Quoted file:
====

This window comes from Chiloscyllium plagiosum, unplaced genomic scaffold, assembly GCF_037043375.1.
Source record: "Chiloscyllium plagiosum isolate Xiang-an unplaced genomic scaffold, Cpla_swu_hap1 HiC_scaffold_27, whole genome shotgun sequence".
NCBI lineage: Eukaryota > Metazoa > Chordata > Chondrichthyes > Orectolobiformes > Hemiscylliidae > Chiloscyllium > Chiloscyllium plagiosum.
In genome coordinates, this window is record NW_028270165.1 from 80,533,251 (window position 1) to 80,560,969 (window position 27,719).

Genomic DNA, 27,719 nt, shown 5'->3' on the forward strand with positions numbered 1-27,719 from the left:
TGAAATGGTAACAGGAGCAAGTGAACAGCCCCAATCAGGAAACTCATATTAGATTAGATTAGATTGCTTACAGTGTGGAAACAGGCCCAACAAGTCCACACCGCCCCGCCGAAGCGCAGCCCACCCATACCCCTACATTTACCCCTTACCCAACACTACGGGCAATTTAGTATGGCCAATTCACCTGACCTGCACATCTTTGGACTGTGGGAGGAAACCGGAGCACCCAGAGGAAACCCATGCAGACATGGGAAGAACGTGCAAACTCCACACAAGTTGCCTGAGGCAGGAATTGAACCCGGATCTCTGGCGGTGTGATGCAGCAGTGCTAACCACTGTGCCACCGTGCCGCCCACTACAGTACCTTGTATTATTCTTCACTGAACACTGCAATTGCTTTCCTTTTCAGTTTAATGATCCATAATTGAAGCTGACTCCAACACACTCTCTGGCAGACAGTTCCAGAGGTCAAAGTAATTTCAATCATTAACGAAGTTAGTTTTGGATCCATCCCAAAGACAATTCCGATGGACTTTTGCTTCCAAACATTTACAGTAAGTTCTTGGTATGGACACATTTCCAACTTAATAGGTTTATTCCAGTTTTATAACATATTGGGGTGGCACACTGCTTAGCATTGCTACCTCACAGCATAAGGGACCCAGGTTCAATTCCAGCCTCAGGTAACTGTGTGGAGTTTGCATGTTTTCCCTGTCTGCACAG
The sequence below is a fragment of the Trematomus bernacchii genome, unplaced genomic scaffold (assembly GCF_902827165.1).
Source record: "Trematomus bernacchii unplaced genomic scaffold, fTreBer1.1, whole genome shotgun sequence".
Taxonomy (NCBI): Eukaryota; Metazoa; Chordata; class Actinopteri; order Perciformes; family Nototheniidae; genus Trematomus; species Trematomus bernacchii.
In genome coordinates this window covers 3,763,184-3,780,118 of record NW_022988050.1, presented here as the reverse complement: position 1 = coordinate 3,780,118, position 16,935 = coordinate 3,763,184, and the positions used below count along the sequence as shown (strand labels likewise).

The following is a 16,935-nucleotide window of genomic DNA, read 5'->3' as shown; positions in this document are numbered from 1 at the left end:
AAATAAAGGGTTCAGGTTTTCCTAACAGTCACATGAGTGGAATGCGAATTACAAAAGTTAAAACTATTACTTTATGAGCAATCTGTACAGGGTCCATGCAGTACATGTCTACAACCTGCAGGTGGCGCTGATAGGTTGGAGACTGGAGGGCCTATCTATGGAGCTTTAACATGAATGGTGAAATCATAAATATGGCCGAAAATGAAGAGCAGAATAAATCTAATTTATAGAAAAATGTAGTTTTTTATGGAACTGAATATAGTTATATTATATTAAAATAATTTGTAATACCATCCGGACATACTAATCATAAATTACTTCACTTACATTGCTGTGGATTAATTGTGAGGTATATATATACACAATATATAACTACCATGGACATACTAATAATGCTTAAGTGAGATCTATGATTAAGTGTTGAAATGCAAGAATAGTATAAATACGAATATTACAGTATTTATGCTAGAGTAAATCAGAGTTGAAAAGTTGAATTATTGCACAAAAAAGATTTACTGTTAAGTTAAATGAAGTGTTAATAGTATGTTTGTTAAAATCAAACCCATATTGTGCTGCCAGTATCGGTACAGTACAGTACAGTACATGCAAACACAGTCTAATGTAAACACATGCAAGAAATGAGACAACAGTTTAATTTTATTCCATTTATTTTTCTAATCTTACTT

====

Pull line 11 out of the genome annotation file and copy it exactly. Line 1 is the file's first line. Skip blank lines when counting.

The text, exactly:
The following is a 16,935-nucleotide window of genomic DNA, read 5'->3' as shown; positions in this document are numbered from 1 at the left end: